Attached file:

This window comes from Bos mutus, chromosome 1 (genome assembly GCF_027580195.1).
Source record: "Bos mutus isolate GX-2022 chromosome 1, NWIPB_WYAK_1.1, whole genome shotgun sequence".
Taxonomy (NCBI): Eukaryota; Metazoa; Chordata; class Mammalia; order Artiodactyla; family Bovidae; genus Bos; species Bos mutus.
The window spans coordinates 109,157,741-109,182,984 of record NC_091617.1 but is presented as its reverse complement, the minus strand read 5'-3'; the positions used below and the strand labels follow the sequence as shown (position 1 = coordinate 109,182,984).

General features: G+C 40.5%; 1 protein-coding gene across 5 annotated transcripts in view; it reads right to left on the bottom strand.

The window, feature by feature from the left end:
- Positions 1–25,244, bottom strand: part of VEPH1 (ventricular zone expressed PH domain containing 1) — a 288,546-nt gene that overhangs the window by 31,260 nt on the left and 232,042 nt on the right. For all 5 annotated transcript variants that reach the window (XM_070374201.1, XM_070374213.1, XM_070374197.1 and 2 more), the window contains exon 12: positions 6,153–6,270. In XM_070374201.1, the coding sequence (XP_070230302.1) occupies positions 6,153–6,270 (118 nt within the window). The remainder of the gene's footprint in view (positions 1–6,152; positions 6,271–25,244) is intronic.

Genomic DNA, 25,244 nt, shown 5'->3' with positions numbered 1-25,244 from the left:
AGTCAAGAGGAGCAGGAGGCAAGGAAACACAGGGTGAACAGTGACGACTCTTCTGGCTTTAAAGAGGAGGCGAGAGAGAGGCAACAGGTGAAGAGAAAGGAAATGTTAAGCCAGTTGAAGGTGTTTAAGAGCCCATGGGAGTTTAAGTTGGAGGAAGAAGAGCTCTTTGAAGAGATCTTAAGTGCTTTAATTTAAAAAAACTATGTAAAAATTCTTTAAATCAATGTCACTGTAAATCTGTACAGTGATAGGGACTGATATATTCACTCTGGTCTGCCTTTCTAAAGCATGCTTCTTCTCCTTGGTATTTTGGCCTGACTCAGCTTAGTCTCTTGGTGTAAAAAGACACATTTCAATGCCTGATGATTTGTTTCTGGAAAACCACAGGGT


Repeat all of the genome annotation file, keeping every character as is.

This window comes from Bos mutus, chromosome 1 (genome assembly GCF_027580195.1).
Source record: "Bos mutus isolate GX-2022 chromosome 1, NWIPB_WYAK_1.1, whole genome shotgun sequence".
Taxonomy (NCBI): Eukaryota; Metazoa; Chordata; class Mammalia; order Artiodactyla; family Bovidae; genus Bos; species Bos mutus.
The window spans coordinates 109,157,741-109,182,984 of record NC_091617.1 but is presented as its reverse complement, the minus strand read 5'-3'; the positions used below and the strand labels follow the sequence as shown (position 1 = coordinate 109,182,984).

General features: G+C 40.5%; 1 protein-coding gene across 5 annotated transcripts in view; it reads right to left on the bottom strand.

The window, feature by feature from the left end:
- Positions 1–25,244, bottom strand: part of VEPH1 (ventricular zone expressed PH domain containing 1) — a 288,546-nt gene that overhangs the window by 31,260 nt on the left and 232,042 nt on the right. For all 5 annotated transcript variants that reach the window (XM_070374201.1, XM_070374213.1, XM_070374197.1 and 2 more), the window contains exon 12: positions 6,153–6,270. In XM_070374201.1, the coding sequence (XP_070230302.1) occupies positions 6,153–6,270 (118 nt within the window). The remainder of the gene's footprint in view (positions 1–6,152; positions 6,271–25,244) is intronic.

Genomic DNA, 25,244 nt, shown 5'->3' with positions numbered 1-25,244 from the left:
AGTCAAGAGGAGCAGGAGGCAAGGAAACACAGGGTGAACAGTGACGACTCTTCTGGCTTTAAAGAGGAGGCGAGAGAGAGGCAACAGGTGAAGAGAAAGGAAATGTTAAGCCAGTTGAAGGTGTTTAAGAGCCCATGGGAGTTTAAGTTGGAGGAAGAAGAGCTCTTTGAAGAGATCTTAAGTGCTTTAATTTAAAAAAACTATGTAAAAATTCTTTAAATCAATGTCACTGTAAATCTGTACAGTGATAGGGACTGATATATTCACTCTGGTCTGCCTTTCTAAAGCATGCTTCTTCTCCTTGGTATTTTGGCCTGACTCAGCTTAGTCTCTTGGTGTAAAAAGACACATTTCAATGCCTGATGATTTGTTTCTGGAAAACCACAGGGT